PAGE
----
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A Laboratory of Civic Issues and Involvement

The collaboration between Maxwell and its hometown goes both ways.

Beyond the 20 or so alumni who populate our articles about Syracuse, New York, are dozens more who serve in government, nonprofits, media, education, justice, health care, and other facets of life in Syracuse. They are Maxwell’s greatest contribution to the civic well-being of the Salt City.

But certainly not the only contribution. Many from Maxwell play similar roles. Community Geographer Jonnell Allen Robinson is one high-profile example. Faculty members Robert Bifulco and Ross Rubenstein work as analysts on Say Yes To Education in Syracuse, evaluating family choices in the community as they relate to the program. Political scientist Grant Reeher hosts a public affairs radio program and, with PA faculty member Tina Nabatchi, helps run CNYSpeaks, a public forum series. Maxwell’s South Asia Center conducts cultural education — for example, a program on the Asian elephants at Syracuse’s Burnet Park Zoo. Faculty members serve on local boards, councils, et cetera; sociologist Andrew London, for example, recently chaired AIDS Community Resources, directly drawing on his HIV/AIDS research. They give guest talks for schools, clubs, and neighborhood centers.

Undergraduates in Public Affairs perform community service as part of their education (pictured). Also in Public Affairs, Community Link allows students to perform research projects for local agencies (64 this past year) and Community Benchmarks provides evaluative services for community projects. Local agencies are often the beneficiaries of MPA capstone projects, in which students provide analysis and recommendations for extraordinary challenges. And, by definition, students pursuing an MPA as Snow Fellows serve in the nonprofit sector.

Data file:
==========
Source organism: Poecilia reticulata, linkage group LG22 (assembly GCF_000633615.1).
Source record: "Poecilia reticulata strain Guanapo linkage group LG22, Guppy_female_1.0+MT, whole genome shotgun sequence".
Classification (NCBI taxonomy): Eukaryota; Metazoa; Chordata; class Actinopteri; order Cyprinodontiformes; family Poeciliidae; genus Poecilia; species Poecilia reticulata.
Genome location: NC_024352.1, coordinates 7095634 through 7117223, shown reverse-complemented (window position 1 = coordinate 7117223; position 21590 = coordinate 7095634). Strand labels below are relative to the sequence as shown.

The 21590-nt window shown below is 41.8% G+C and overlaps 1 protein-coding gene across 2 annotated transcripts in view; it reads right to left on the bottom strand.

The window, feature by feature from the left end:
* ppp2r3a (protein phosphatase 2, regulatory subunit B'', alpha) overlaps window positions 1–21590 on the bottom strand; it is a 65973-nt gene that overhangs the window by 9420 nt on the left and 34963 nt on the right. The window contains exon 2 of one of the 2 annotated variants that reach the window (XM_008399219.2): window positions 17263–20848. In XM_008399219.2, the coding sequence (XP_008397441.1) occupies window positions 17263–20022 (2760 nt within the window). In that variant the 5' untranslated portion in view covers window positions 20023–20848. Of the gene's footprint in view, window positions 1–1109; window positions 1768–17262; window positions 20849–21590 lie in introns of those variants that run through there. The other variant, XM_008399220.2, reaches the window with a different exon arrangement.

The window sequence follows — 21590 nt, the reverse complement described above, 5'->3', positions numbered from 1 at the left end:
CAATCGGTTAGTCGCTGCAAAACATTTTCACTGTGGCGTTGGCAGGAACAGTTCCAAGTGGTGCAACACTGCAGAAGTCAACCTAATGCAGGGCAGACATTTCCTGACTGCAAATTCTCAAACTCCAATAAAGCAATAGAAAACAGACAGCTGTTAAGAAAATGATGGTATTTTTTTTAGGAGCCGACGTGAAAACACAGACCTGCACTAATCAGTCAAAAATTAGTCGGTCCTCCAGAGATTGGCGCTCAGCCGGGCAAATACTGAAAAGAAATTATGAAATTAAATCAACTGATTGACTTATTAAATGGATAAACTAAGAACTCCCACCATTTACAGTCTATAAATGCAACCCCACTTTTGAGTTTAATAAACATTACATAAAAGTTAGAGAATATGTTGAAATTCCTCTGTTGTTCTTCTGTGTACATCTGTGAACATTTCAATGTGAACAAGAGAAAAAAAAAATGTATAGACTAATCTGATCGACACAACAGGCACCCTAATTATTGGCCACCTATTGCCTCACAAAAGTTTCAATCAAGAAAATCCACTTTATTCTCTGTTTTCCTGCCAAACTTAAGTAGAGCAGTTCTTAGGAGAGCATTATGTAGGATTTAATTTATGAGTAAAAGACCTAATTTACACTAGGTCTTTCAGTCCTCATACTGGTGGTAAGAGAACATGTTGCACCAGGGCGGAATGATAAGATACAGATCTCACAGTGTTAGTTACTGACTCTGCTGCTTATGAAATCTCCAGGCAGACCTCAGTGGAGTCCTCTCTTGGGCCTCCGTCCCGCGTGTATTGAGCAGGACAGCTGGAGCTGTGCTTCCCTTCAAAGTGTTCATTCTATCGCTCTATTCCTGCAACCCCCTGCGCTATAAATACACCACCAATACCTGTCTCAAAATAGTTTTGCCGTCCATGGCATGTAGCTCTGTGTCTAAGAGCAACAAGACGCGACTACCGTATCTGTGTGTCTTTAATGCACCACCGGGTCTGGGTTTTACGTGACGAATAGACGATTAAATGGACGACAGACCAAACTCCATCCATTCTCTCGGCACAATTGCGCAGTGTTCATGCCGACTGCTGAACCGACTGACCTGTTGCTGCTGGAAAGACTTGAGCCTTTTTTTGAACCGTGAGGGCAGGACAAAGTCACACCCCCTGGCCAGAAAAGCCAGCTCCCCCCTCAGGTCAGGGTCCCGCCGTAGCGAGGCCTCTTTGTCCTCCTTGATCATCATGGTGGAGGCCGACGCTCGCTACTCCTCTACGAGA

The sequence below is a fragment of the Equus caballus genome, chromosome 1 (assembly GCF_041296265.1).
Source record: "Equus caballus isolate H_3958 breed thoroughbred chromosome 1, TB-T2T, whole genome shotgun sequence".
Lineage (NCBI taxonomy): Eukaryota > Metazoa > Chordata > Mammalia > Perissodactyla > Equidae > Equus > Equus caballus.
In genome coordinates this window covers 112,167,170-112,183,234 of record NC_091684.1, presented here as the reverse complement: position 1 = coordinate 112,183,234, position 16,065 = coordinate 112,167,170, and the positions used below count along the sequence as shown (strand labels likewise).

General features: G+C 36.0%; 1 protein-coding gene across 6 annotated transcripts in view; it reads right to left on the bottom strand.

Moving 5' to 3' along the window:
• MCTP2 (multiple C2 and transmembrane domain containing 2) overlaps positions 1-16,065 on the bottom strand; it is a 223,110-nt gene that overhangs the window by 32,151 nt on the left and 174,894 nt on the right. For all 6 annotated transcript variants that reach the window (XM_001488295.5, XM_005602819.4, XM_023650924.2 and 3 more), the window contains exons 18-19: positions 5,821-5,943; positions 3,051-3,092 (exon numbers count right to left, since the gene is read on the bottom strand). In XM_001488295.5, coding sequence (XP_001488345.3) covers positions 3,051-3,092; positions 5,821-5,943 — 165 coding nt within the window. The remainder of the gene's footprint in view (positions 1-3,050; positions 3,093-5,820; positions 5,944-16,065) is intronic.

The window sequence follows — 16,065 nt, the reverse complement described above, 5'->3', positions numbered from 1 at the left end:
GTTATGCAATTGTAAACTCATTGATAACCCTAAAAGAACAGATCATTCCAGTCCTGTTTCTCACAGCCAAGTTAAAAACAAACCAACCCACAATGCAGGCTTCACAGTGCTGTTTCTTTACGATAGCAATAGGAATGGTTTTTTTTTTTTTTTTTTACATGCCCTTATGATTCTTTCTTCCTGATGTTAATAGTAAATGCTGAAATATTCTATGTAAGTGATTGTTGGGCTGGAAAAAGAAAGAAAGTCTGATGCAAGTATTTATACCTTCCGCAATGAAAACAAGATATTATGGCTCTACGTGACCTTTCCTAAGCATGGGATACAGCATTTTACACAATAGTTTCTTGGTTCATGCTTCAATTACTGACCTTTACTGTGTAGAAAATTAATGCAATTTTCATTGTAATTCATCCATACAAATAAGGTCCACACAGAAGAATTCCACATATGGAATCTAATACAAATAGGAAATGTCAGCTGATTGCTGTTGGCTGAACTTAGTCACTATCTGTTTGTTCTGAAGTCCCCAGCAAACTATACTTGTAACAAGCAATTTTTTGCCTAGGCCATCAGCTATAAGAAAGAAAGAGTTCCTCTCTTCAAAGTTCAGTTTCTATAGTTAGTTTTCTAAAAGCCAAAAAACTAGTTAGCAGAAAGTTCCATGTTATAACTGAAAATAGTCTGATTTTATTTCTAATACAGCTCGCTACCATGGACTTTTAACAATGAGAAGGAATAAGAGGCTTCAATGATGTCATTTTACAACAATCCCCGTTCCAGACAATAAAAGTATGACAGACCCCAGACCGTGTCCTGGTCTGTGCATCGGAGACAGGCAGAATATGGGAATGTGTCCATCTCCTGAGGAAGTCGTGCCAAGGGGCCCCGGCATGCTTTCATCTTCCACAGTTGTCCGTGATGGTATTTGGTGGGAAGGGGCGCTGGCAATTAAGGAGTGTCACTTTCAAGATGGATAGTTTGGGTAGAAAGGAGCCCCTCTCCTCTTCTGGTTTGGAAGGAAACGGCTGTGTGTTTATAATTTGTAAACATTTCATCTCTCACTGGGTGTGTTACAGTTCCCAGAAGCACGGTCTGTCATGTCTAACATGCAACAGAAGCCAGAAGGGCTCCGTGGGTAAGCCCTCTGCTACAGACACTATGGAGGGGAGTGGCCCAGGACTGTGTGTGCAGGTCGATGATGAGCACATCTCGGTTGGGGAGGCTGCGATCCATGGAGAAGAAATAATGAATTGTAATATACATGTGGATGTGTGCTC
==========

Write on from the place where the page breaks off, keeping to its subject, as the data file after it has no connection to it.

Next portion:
The reciprocal benefit comes when Maxwell draws upon Syracuse leaders in the classroom. Already mentioned (page 15) is a course taught by Vito Sciscioli and Minch Lewis. Others are taught by Paul Driscoll, a commissioner of city housing; former county executive Nicholas Pirro; and Renee Captor ’80 BA (PSt), who oversees lawyer assignments in the Onondaga County criminal justice system. Beyond those are dozens of guest lectures, career panels, and other visits from Syracuse leaders (such as frequent speaker Joanie Mahoney, Onondaga County executive, SU alumna, and good friend of Maxwell); and cases where Maxwell students (such as visiting government administrators in Executive Education) visit or intern in the workplaces of local civic leaders. In this way, Syracuse, the city, provides an on-site lab for public affairs education at Syracuse University.

—Dana Cooke
Dana Cooke is publications manager for the Maxwell School and editor of Maxwell Perspective. 
This article appeared in the spring 2011 print edition of Maxwell Perspective; © 2011 Maxwell School of Syracuse University. To request a copy, e-mail dlcooke@maxwell.syr.edu.